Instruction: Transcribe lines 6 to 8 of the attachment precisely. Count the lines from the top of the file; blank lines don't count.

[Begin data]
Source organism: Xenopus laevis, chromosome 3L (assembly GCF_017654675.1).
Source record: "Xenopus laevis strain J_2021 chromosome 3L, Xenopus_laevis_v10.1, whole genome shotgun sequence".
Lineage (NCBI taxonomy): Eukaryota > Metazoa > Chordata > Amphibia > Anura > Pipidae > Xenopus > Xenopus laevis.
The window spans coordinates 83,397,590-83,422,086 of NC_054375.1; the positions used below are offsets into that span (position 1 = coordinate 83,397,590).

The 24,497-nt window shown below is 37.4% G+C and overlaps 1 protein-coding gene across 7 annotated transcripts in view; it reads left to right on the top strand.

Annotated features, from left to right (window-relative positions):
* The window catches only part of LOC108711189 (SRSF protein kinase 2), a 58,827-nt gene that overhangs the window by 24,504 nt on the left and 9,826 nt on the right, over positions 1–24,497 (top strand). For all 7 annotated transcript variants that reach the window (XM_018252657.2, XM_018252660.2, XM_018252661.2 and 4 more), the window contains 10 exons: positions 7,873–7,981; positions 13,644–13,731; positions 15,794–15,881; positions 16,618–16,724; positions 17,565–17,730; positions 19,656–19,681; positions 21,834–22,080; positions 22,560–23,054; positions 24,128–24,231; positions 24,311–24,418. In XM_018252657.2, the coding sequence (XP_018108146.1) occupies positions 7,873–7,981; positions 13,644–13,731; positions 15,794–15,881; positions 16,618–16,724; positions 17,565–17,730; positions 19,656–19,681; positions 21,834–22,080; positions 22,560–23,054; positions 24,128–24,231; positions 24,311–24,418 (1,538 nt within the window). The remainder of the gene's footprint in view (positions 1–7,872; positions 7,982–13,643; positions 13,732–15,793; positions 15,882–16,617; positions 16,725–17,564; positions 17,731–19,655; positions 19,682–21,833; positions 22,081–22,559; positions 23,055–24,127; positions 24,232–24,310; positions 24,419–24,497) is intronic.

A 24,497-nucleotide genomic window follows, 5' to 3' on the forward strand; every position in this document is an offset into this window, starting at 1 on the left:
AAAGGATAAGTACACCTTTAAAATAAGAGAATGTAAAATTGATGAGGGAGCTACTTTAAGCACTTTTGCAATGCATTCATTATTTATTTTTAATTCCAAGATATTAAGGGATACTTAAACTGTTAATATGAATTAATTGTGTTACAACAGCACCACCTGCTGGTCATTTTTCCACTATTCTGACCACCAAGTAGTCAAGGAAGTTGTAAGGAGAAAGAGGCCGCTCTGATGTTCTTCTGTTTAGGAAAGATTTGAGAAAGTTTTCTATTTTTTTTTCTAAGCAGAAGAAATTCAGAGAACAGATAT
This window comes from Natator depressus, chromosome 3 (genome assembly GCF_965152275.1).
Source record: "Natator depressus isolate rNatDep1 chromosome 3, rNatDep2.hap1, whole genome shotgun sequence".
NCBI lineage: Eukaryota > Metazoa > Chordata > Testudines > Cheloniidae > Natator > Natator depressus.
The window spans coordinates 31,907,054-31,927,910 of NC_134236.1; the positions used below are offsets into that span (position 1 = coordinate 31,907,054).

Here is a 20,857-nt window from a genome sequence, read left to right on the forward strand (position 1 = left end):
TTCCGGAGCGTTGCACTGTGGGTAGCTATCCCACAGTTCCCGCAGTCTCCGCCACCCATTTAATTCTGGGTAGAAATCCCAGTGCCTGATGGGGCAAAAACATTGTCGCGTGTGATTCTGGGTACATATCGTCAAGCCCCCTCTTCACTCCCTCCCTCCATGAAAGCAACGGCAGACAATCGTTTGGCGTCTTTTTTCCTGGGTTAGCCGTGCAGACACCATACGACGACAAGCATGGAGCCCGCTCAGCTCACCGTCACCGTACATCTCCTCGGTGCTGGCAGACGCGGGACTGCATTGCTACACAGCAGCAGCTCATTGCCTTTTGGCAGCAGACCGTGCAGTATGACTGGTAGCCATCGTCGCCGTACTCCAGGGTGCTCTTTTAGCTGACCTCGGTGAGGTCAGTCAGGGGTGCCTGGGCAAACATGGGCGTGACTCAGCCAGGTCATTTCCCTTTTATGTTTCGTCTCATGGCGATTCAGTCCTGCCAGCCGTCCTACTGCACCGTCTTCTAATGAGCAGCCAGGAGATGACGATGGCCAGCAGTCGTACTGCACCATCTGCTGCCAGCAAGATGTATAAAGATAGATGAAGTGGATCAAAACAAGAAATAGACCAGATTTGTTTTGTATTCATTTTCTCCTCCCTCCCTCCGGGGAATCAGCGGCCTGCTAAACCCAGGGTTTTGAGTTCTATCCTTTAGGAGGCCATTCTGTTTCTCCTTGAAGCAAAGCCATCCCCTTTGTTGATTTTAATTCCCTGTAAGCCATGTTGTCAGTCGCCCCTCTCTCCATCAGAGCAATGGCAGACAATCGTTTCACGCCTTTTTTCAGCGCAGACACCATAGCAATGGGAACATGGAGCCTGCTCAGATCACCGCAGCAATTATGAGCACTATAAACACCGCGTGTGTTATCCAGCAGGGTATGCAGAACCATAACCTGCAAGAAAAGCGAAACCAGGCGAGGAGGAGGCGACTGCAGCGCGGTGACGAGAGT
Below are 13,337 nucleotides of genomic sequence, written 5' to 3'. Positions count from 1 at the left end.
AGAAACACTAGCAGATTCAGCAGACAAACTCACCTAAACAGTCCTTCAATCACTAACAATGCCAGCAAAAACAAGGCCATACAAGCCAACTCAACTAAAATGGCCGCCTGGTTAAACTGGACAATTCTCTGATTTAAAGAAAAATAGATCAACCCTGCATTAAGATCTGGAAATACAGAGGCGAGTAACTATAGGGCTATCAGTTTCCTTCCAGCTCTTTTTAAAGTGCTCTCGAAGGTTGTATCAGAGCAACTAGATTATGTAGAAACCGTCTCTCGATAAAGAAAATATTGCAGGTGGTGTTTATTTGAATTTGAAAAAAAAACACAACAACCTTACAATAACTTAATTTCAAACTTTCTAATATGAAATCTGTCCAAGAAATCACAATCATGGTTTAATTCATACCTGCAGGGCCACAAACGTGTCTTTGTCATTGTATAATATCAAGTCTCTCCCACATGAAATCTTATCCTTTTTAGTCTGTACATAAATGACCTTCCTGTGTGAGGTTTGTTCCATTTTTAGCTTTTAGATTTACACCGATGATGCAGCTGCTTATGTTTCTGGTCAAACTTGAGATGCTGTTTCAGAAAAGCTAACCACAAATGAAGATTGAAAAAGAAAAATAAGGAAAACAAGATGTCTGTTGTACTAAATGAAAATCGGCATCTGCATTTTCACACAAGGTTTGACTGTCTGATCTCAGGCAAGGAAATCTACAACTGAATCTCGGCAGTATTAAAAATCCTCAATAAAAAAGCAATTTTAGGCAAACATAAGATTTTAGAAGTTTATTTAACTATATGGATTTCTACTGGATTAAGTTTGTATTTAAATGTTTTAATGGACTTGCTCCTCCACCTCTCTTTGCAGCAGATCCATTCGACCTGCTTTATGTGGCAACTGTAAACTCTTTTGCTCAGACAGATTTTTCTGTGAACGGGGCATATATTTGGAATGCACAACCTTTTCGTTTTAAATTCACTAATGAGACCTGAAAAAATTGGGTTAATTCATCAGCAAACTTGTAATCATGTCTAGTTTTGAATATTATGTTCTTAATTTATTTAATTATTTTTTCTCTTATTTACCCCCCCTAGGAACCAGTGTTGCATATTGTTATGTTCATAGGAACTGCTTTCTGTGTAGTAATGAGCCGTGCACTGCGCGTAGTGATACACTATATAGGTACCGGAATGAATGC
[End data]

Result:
Annotated features, from left to right (window-relative positions):
* The window catches only part of LOC108711189 (SRSF protein kinase 2), a 58,827-nt gene that overhangs the window by 24,504 nt on the left and 9,826 nt on the right, over positions 1–24,497 (top strand). For all 7 annotated transcript variants that reach the window (XM_018252657.2, XM_018252660.2, XM_018252661.2 and 4 more), the window contains 10 exons: positions 7,873–7,981; positions 13,644–13,731; positions 15,794–15,881; positions 16,618–16,724; positions 17,565–17,730; positions 19,656–19,681; positions 21,834–22,080; positions 22,560–23,054; positions 24,128–24,231; positions 24,311–24,418. In XM_018252657.2, the coding sequence (XP_018108146.1) occupies positions 7,873–7,981; positions 13,644–13,731; positions 15,794–15,881; positions 16,618–16,724; positions 17,565–17,730; positions 19,656–19,681; positions 21,834–22,080; positions 22,560–23,054; positions 24,128–24,231; positions 24,311–24,418 (1,538 nt within the window). The remainder of the gene's footprint in view (positions 1–7,872; positions 7,982–13,643; positions 13,732–15,793; positions 15,882–16,617; positions 16,725–17,564; positions 17,731–19,655; positions 19,682–21,833; positions 22,081–22,559; positions 23,055–24,127; positions 24,232–24,310; positions 24,419–24,497) is intronic.

A 24,497-nucleotide genomic window follows, 5' to 3' on the forward strand; every position in this document is an offset into this window, starting at 1 on the left: